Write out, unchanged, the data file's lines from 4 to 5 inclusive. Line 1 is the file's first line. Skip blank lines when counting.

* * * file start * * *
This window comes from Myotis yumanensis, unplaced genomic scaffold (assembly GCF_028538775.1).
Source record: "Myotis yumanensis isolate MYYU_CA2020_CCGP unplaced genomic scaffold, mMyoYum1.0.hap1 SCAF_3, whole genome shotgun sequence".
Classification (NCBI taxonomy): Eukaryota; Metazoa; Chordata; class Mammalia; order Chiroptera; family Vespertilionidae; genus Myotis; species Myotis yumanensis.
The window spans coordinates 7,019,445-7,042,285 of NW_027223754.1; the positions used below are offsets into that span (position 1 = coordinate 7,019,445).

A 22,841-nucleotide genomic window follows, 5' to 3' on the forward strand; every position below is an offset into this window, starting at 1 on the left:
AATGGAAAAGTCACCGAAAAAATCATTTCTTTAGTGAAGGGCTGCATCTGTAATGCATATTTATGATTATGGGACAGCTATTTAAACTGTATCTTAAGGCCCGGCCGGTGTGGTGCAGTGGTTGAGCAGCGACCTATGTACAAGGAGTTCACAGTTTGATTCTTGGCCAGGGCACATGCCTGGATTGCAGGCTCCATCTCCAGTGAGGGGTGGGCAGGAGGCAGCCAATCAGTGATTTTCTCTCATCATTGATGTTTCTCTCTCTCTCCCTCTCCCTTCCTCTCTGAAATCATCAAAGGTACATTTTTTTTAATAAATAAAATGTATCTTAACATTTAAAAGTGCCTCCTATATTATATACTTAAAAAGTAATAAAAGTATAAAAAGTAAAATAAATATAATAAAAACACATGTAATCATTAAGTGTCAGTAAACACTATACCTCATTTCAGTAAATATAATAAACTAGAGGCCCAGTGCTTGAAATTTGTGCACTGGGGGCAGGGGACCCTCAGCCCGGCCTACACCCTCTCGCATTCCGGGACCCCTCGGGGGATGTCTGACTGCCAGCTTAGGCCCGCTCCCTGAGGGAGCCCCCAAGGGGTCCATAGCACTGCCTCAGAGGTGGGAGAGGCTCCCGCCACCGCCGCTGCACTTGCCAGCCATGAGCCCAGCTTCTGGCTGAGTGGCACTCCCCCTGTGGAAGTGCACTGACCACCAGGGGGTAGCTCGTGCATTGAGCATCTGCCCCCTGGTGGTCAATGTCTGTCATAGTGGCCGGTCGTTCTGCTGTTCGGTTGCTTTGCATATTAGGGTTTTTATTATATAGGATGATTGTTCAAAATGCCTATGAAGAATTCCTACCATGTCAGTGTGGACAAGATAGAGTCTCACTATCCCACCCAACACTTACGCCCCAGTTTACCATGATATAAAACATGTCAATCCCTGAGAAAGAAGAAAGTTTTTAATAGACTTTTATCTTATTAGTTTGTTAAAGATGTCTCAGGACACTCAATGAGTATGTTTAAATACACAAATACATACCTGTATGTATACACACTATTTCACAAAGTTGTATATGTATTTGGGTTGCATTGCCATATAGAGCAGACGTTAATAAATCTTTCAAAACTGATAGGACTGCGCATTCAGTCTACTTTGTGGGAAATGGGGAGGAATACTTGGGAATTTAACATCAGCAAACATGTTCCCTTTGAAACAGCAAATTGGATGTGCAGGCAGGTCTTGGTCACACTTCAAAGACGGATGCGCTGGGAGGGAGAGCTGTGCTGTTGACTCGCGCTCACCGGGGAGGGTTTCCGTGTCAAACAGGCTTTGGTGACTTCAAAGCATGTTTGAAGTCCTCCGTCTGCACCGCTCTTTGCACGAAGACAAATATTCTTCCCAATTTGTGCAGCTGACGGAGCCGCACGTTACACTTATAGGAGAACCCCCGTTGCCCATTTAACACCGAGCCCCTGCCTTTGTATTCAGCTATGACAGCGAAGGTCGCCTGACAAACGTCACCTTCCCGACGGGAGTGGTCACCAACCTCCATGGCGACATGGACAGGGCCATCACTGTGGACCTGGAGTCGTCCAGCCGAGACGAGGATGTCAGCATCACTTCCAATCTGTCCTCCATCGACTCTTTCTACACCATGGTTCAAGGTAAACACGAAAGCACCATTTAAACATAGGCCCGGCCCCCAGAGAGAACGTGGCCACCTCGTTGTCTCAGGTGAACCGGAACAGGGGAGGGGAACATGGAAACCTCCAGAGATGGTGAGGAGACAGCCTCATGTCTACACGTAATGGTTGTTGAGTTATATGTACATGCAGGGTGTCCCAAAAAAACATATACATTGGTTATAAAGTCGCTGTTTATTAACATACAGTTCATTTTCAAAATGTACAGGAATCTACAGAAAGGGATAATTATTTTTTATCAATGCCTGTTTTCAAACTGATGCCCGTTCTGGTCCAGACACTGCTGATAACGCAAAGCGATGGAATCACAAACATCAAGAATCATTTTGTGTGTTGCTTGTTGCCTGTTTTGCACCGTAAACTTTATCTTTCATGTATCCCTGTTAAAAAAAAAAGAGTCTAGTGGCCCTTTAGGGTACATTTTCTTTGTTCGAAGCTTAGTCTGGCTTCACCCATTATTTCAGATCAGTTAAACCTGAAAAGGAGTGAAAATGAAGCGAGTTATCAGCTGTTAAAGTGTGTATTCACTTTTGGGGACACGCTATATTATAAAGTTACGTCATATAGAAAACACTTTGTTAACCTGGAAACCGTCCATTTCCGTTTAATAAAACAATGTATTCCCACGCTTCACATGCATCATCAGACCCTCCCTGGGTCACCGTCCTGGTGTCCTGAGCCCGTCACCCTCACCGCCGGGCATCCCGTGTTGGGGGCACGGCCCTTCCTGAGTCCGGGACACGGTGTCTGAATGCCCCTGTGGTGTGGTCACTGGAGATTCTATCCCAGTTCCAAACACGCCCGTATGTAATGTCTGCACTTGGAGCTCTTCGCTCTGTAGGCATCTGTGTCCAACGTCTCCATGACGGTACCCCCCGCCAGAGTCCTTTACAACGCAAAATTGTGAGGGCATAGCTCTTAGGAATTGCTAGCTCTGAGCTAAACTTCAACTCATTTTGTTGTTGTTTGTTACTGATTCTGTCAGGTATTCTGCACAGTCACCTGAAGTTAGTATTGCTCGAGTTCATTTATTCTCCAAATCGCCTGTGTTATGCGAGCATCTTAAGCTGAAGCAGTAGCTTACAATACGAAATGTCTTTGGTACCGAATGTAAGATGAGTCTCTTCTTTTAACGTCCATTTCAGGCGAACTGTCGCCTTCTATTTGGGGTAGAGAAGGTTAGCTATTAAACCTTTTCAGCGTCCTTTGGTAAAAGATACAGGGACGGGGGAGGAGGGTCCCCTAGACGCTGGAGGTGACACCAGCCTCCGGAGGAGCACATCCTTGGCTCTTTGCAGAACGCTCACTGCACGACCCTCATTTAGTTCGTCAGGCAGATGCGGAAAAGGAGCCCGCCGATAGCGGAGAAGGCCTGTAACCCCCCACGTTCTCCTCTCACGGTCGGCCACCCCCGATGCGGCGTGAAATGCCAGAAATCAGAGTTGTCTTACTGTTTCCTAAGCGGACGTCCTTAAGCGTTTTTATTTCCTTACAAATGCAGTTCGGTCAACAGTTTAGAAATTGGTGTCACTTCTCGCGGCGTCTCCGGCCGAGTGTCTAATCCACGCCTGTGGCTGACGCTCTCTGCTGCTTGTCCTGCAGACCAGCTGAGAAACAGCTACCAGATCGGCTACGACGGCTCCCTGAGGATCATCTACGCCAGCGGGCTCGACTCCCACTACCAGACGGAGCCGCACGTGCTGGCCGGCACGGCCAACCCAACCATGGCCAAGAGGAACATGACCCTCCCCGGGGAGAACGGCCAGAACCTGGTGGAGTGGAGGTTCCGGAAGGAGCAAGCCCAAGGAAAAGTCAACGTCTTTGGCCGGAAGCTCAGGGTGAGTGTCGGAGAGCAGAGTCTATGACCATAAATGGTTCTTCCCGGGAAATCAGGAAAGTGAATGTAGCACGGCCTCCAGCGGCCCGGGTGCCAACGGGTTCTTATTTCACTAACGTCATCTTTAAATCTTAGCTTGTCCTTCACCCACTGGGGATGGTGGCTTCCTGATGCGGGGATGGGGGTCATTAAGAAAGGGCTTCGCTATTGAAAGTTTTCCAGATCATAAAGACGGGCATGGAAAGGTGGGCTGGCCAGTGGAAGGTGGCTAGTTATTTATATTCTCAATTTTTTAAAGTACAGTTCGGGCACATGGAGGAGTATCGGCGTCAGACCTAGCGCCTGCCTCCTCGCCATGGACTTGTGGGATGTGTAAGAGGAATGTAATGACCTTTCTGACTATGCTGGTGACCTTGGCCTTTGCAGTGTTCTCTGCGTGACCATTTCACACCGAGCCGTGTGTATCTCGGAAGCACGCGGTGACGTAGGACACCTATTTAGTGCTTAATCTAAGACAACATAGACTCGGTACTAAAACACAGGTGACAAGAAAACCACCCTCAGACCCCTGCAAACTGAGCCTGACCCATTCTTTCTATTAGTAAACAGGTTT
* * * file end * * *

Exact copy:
The window spans coordinates 7,019,445-7,042,285 of NW_027223754.1; the positions used below are offsets into that span (position 1 = coordinate 7,019,445).

A 22,841-nucleotide genomic window follows, 5' to 3' on the forward strand; every position below is an offset into this window, starting at 1 on the left: